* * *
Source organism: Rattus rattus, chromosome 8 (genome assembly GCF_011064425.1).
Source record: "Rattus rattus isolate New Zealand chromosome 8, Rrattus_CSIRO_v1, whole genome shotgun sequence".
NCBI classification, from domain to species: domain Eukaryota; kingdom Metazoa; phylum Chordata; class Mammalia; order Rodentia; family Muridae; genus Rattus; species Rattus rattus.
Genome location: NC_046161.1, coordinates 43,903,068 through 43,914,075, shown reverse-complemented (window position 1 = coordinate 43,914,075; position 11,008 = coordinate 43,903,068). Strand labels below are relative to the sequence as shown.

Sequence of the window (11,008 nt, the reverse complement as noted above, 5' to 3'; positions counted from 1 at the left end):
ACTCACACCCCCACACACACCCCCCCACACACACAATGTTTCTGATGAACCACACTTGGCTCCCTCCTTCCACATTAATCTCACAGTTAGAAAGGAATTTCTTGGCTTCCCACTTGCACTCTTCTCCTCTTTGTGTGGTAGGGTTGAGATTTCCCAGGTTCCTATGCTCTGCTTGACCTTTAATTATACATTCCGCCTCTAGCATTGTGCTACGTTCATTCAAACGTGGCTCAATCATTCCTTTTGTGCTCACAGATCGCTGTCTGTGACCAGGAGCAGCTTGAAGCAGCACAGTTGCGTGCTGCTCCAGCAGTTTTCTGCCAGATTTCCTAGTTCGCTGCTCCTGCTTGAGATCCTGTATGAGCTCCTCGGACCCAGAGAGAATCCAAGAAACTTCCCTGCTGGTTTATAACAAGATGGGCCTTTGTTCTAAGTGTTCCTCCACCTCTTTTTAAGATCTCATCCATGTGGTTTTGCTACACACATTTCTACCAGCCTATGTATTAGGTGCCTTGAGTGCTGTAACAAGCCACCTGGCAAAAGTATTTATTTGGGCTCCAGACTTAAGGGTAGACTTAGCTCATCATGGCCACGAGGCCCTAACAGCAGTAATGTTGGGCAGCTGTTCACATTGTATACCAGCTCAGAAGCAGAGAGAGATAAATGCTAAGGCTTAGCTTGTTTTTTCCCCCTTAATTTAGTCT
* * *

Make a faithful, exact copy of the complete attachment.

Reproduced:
Source organism: Rattus rattus, chromosome 8 (genome assembly GCF_011064425.1).
Source record: "Rattus rattus isolate New Zealand chromosome 8, Rrattus_CSIRO_v1, whole genome shotgun sequence".
NCBI classification, from domain to species: domain Eukaryota; kingdom Metazoa; phylum Chordata; class Mammalia; order Rodentia; family Muridae; genus Rattus; species Rattus rattus.
Genome location: NC_046161.1, coordinates 43,903,068 through 43,914,075, shown reverse-complemented (window position 1 = coordinate 43,914,075; position 11,008 = coordinate 43,903,068). Strand labels below are relative to the sequence as shown.

Sequence of the window (11,008 nt, the reverse complement as noted above, 5' to 3'; positions counted from 1 at the left end):
ACTCACACCCCCACACACACCCCCCCACACACACAATGTTTCTGATGAACCACACTTGGCTCCCTCCTTCCACATTAATCTCACAGTTAGAAAGGAATTTCTTGGCTTCCCACTTGCACTCTTCTCCTCTTTGTGTGGTAGGGTTGAGATTTCCCAGGTTCCTATGCTCTGCTTGACCTTTAATTATACATTCCGCCTCTAGCATTGTGCTACGTTCATTCAAACGTGGCTCAATCATTCCTTTTGTGCTCACAGATCGCTGTCTGTGACCAGGAGCAGCTTGAAGCAGCACAGTTGCGTGCTGCTCCAGCAGTTTTCTGCCAGATTTCCTAGTTCGCTGCTCCTGCTTGAGATCCTGTATGAGCTCCTCGGACCCAGAGAGAATCCAAGAAACTTCCCTGCTGGTTTATAACAAGATGGGCCTTTGTTCTAAGTGTTCCTCCACCTCTTTTTAAGATCTCATCCATGTGGTTTTGCTACACACATTTCTACCAGCCTATGTATTAGGTGCCTTGAGTGCTGTAACAAGCCACCTGGCAAAAGTATTTATTTGGGCTCCAGACTTAAGGGTAGACTTAGCTCATCATGGCCACGAGGCCCTAACAGCAGTAATGTTGGGCAGCTGTTCACATTGTATACCAGCTCAGAAGCAGAGAGAGATAAATGCTAAGGCTTAGCTTGTTTTTTCCCCCTTAATTTAGTCT